deregulate

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Deregulate

To reduce the amount of regulation over a market or economy. It may include reduced or eliminated requirements for reporting or filing statements with regulators. Deregulating may allow an organization to conduct more activities than it could before; for example, it may allow a bank to make more high risk investments. Deregulation is intended to increase efficiency in the market by letting the Invisible Hand guide the economy apart from government intervention. Opponents, however, argue that deregulation increases the likelihood of fraud and unfair practices such as insider trading. Many analysts agree that deregulation helps firms on solid financial footing and hurts those that are not.
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deregulate

To reduce or eliminate control. One of the major forces in the financial markets in the 1970s and 1980s was the federal government's decision to deregulate interest rates. The commissions charged to investors on security trades were deregulated in 1975.
Wall Street Words: An A to Z Guide to Investment Terms for Today's Investor by David L. Scott. Copyright © 2003 by Houghton Mifflin Company. Published by Houghton Mifflin Company. All rights reserved. All rights reserved.
References in periodicals archive ?
'Deregulation of the sector will impact on other aspect of the nation's economy and also enable the Nigeria Railway Corporation to lift more products from the South to other parts of the country at cheaper rates.
Another marketer, Alhaji Debo Ahmed, Western Zone chairman of the Independent Petroleum Marketers Association of Nigeria (IPMAN), also stressed the need for the full deregulation of the downstream of the oil sector.
According to him, full deregulation of the downstream sector will also create a better opportunity for marketers to import and sell at cost margin.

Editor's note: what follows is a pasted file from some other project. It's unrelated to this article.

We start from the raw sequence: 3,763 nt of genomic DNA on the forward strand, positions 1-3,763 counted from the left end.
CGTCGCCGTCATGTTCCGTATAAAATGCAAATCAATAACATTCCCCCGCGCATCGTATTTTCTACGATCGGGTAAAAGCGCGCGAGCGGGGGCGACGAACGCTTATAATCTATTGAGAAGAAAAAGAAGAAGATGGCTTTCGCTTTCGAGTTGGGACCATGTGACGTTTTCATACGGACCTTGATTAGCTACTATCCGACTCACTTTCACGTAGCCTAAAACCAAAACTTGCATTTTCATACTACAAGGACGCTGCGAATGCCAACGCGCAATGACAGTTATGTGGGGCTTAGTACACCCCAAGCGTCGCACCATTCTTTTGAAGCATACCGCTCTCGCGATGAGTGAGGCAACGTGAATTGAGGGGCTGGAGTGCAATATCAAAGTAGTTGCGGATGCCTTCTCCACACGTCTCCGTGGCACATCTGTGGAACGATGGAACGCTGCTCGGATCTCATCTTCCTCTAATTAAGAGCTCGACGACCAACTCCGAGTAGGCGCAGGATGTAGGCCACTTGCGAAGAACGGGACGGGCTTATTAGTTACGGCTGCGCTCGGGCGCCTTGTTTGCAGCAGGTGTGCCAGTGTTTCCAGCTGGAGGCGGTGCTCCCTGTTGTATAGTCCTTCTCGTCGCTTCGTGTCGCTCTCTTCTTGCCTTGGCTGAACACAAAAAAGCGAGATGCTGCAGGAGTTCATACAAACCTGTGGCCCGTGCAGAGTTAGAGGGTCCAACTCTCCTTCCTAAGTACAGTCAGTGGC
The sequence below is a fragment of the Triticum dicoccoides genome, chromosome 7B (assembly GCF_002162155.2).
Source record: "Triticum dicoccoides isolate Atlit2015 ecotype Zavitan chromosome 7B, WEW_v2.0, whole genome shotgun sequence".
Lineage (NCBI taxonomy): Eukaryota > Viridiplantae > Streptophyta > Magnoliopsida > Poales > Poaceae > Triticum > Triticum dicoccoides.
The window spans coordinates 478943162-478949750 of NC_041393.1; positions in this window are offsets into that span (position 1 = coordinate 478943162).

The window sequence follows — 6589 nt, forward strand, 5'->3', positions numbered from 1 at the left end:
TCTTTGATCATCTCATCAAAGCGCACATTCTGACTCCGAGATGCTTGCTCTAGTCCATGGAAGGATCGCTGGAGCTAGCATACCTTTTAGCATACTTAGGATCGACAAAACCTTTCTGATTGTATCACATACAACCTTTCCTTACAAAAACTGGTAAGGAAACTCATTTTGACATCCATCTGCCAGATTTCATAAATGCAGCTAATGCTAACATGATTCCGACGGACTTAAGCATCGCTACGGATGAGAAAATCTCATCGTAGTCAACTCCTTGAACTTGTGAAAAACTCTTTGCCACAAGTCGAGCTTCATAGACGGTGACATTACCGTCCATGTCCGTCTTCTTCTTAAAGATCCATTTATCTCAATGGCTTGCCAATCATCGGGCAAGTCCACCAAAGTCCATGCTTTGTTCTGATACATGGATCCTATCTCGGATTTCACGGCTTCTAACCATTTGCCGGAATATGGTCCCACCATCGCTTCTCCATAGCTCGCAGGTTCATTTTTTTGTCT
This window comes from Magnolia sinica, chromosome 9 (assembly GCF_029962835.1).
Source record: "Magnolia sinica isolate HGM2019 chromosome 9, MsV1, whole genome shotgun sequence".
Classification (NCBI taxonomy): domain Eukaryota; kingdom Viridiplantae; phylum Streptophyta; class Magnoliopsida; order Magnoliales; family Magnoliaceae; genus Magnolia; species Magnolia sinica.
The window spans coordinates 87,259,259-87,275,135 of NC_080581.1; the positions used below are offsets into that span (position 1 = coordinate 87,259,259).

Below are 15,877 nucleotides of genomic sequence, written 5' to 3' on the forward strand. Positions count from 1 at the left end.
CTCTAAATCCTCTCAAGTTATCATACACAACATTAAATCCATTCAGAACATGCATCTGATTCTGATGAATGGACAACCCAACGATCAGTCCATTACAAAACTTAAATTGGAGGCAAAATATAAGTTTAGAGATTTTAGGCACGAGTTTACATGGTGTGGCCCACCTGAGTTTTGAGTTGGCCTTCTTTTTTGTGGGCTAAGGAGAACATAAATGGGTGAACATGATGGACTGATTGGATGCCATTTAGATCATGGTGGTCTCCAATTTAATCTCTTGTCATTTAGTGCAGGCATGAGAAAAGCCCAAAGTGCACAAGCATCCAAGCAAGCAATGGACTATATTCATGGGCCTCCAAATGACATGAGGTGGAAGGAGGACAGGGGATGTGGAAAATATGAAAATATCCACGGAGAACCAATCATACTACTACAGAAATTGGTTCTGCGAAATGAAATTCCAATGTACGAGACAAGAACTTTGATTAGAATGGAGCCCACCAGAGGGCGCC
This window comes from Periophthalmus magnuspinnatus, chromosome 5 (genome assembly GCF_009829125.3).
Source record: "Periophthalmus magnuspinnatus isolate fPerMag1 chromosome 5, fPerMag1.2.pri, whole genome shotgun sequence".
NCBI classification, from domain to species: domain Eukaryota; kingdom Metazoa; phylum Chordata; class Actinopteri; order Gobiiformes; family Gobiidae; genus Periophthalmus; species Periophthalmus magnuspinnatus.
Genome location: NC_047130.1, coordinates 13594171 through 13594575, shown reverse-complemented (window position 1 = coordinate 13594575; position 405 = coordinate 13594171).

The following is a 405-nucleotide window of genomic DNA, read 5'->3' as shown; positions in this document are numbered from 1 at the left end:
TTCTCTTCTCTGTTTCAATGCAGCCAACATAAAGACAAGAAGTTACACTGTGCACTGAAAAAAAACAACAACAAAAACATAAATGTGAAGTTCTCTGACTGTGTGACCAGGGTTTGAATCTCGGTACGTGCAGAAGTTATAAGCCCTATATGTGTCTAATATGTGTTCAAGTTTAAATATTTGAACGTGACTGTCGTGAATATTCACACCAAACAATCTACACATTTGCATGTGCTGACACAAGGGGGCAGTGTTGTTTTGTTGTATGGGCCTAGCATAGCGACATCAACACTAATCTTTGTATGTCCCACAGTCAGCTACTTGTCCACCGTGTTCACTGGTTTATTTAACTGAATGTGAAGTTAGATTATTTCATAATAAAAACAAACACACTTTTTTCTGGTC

We assumed that (i) pre-surgery assessment scores will be higher as compared to post-assessment scores on cognitive deficits, emotional deregulation and depression in patients of general surgery, (ii) there will be gender differences and age-wise differences on cognitive deficits, emotional deregulation and depression and (iii) cognitive deficits and emotional deregulation will likely to be the predictors of depression in patients of general surgery.
Results revealed that mean scores of the patients on cognitive deficits, emotional deregulation and depression before-surgery were significantly higher than the mean scores after surgery (p<0.001) as shown in table 1.
Table 2 shows that depression is significantly positively correlated with cognitive deficits (r =.55, p <.001) and emotional deregulation (r =.69, p <.001) in patients of general surgery.
One might also worry that a single agency that both reviews proposed regulations and has the authority to pass deregulations would possess too much power.
While delegation certainly promotes regulation, it can also be used to promote deregulation. Congress could create an administrative agency that is given the power to pass deregulations--rules that either eliminate regulations or move to a system of property and markets.
For trucking, four of the six articles are econometric, they consider the effects of deregulation on cost, rates, return on shares and labor earnings for both unionized and non-unionized services.
Airlines deregulation is considered in the last section of volume 1.
It follows that deregulation will not come about unless the market-failure reasons for regulation abate.
Here, then, is the first reason why so little deregulation occurs.